Pinned face down in the snow by a cougar, seven-year-old David Metzler Jr. was already bleeding from wounds to his scalp and back when his mother came running from the church, armed with nothing but a scrub rag.
Mary Metzler, 30, who does volunteer work at the Mennonite church in the tiny community of Danskin, in central British Columbia, didn’t hesitate when faced with the chilling scene.
“I saw this animal on top of my son with his mouth at his head… I knew if I went back and took time to call for help it would be too late,” said Ms. Metzler.
She charged the mountain lion and smacked it in the head with her cleaning rag, prompting the 30-kilogram animal to drop its prey and flee.
“I just took it and hit him in the face,” she said of what has to be the most unlikely weapon ever used against a mountain lion.
It was the second of two cougar incidents in different parts of B.C. in recent days. On Saturday, an 11-year-old boy, Austin Forman, said he was saved from an attack when the family’s golden retriever grappled with a cougar outside his home in Boston Bar, in southern B.C. RCMP Constable Chad Gravelle shot and killed the cougar as it continued to fight with the dog in the Formans’ yard.
In the Danskin encounter, Ms. Metzler went to the empty church on the morning of New Year’s Eve to tidy up.
She left her youngest child, two-year-old Joseph, in a play area, while David Jr. and his sister, Doris, 5, went outside to slide their toboggan on a small hill next to the building.
Ms. Metzler had gone to a stockroom for cleaning supplies and had just picked up a rag the size of face towel when she heard piercing screams so full of terror that she knew something dreadful had happened.
“I’ve heard children scream before … but nothing like this,” she said. “I knew instantly. It was a petrified scream.”
Ms. Metzler ran across the play room, glancing out the window where she could see David Jr. being mauled.
“I didn’t recognize it as a cougar at first,” she said. “I just knew it was an animal on top of my son.”
The cougar had taken the boy to the ground less than three metres outside the church door. Ms. Metzler crossed that space in an instant and, just as she got within striking distance, the cougar raised its head.
“It looked at me, eye to eye,” she said.
Then she wound up with the cleaning rag and whacked the startled cougar so hard that it fled. She scooped up her bleeding son and ran back to the safety of the church.
“I got him in the building. Then my next thought is, where is Doris? I had lost sight of her. I got Davey … but where’s Doris?”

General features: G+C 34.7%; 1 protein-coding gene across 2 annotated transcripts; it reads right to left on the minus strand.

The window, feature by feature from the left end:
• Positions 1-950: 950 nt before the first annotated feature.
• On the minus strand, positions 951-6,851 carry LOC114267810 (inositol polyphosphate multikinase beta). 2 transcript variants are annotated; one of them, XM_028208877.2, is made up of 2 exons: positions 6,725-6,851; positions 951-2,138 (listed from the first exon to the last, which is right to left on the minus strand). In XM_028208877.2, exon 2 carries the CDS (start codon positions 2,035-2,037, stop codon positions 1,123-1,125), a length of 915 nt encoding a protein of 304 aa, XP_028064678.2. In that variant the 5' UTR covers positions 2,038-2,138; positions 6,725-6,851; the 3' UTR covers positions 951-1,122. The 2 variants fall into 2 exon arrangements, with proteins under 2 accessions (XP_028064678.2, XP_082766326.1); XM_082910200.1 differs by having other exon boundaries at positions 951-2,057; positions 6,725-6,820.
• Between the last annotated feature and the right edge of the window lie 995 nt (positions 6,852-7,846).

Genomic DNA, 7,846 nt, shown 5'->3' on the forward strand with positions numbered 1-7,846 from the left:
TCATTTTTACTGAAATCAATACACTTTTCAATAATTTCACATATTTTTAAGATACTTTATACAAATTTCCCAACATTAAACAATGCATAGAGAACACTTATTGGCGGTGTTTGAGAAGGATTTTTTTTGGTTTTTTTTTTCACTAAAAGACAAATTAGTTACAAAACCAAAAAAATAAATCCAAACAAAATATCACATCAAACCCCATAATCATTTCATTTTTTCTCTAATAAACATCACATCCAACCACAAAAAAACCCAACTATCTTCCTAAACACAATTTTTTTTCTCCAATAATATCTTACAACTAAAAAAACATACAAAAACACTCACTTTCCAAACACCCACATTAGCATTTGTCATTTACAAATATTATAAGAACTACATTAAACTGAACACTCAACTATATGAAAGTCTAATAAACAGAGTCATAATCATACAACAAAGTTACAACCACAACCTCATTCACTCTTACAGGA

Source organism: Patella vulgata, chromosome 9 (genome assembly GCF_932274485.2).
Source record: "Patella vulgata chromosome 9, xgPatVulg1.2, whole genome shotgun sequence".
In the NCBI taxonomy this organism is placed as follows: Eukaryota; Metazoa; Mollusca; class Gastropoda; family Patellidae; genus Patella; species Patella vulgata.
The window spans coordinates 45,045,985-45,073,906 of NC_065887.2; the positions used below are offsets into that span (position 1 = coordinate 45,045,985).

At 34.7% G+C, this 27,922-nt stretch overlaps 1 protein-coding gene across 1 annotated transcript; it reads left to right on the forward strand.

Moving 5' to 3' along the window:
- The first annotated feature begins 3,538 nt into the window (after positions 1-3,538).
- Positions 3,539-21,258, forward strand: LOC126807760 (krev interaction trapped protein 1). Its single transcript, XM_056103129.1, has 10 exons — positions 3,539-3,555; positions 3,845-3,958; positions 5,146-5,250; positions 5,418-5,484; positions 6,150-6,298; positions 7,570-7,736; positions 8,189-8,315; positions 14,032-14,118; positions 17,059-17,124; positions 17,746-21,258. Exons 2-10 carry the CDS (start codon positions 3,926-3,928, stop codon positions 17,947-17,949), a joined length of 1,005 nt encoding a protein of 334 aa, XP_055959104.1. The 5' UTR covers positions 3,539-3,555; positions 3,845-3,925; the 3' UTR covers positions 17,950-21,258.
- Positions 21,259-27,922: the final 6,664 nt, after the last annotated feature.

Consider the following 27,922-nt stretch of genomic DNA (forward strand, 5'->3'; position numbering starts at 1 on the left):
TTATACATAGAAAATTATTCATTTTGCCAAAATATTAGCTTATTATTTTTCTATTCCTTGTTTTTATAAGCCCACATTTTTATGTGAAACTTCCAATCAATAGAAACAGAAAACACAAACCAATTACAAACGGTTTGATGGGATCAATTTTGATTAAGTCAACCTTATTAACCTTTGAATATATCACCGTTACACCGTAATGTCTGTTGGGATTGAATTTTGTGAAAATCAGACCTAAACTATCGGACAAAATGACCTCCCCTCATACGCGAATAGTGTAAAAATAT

Running back outside – and unaware that there was a second cougar lurking nearby – she found the little girl racing toward her around the corner of the building.
“Her face was white. Her eyes were big, but she was safe.”
Piecing the attack together later, Ms. Metzler said the two children had been sliding on the hill when Doris fell, and her brother ran to help her up. Then they saw the cougar, just metres away.
“At first they froze. Then Davey made a run for the door and that’s when the cougar got him,” she said.
With the cougar holding her brother on the ground between her and the door, Doris turned and darted around the corner of the church. She kept running and, by the time she’d circled the building, her mother had vanquished the cougar.
Ms. Metzler stanched her son’s head wounds with the cleaning rag, bundled the crying children into her van, and drove 30 kilometres north to the hospital in Burns Lake, where she met her husband, David Metzler.
“It’s a mother’s instinct: ‘Don’t mess with my kids,’” Mr. Metzler said of his wife’s action. “I also believe the Lord’s hand was there.”
David Jr. had his wounds stitched up and is so well recovered he went back to school yesterday morning.
Sergeant Gary Van Spengen, a senior conservation officer, said two conservation officers from Burns Lake, Mark West and Jeff Palm, heard about the cougar attack from hospital staff. They went immediately to the scene and were soon following the tracks of two cougars near the church.
They lost the animals at dark, but the next morning, helped by cougar hunters with dogs, they found the pair, two females weighing about 36 kilograms and 30 kilograms, and shot them both.
“Cougar attacks are rare, but they do happen from time to time,” Sgt. Van Spengen said.